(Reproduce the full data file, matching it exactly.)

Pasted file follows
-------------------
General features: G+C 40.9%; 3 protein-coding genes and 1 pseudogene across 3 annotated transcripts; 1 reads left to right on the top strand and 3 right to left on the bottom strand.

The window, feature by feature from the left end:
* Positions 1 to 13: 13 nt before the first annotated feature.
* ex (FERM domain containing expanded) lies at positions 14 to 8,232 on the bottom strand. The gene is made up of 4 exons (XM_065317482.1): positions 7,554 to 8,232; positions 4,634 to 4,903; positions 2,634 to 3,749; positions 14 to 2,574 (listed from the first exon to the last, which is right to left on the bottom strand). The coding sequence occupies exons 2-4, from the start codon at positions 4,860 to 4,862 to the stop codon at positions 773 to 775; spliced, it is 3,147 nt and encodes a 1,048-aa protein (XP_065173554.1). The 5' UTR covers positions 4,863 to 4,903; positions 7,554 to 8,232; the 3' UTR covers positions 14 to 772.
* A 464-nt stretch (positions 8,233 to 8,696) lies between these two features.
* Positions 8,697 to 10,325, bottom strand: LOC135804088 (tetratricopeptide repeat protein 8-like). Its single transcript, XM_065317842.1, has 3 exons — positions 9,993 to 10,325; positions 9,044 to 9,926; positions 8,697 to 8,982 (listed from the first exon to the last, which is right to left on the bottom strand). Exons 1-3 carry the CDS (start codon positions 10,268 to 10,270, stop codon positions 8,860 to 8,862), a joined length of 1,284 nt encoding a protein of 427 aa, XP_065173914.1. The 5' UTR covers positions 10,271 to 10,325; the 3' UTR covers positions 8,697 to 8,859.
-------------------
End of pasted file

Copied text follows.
General features: G+C 40.9%; 3 protein-coding genes and 1 pseudogene across 3 annotated transcripts; 1 reads left to right on the top strand and 3 right to left on the bottom strand.

The window, feature by feature from the left end:
* Positions 1 to 13: 13 nt before the first annotated feature.
* ex (FERM domain containing expanded) lies at positions 14 to 8,232 on the bottom strand. The gene is made up of 4 exons (XM_065317482.1): positions 7,554 to 8,232; positions 4,634 to 4,903; positions 2,634 to 3,749; positions 14 to 2,574 (listed from the first exon to the last, which is right to left on the bottom strand). The coding sequence occupies exons 2-4, from the start codon at positions 4,860 to 4,862 to the stop codon at positions 773 to 775; spliced, it is 3,147 nt and encodes a 1,048-aa protein (XP_065173554.1). The 5' UTR covers positions 4,863 to 4,903; positions 7,554 to 8,232; the 3' UTR covers positions 14 to 772.
* A 464-nt stretch (positions 8,233 to 8,696) lies between these two features.
* Positions 8,697 to 10,325, bottom strand: LOC135804088 (tetratricopeptide repeat protein 8-like). Its single transcript, XM_065317842.1, has 3 exons — positions 9,993 to 10,325; positions 9,044 to 9,926; positions 8,697 to 8,982 (listed from the first exon to the last, which is right to left on the bottom strand). Exons 1-3 carry the CDS (start codon positions 10,268 to 10,270, stop codon positions 8,860 to 8,862), a joined length of 1,284 nt encoding a protein of 427 aa, XP_065173914.1. The 5' UTR covers positions 10,271 to 10,325; the 3' UTR covers positions 8,697 to 8,859.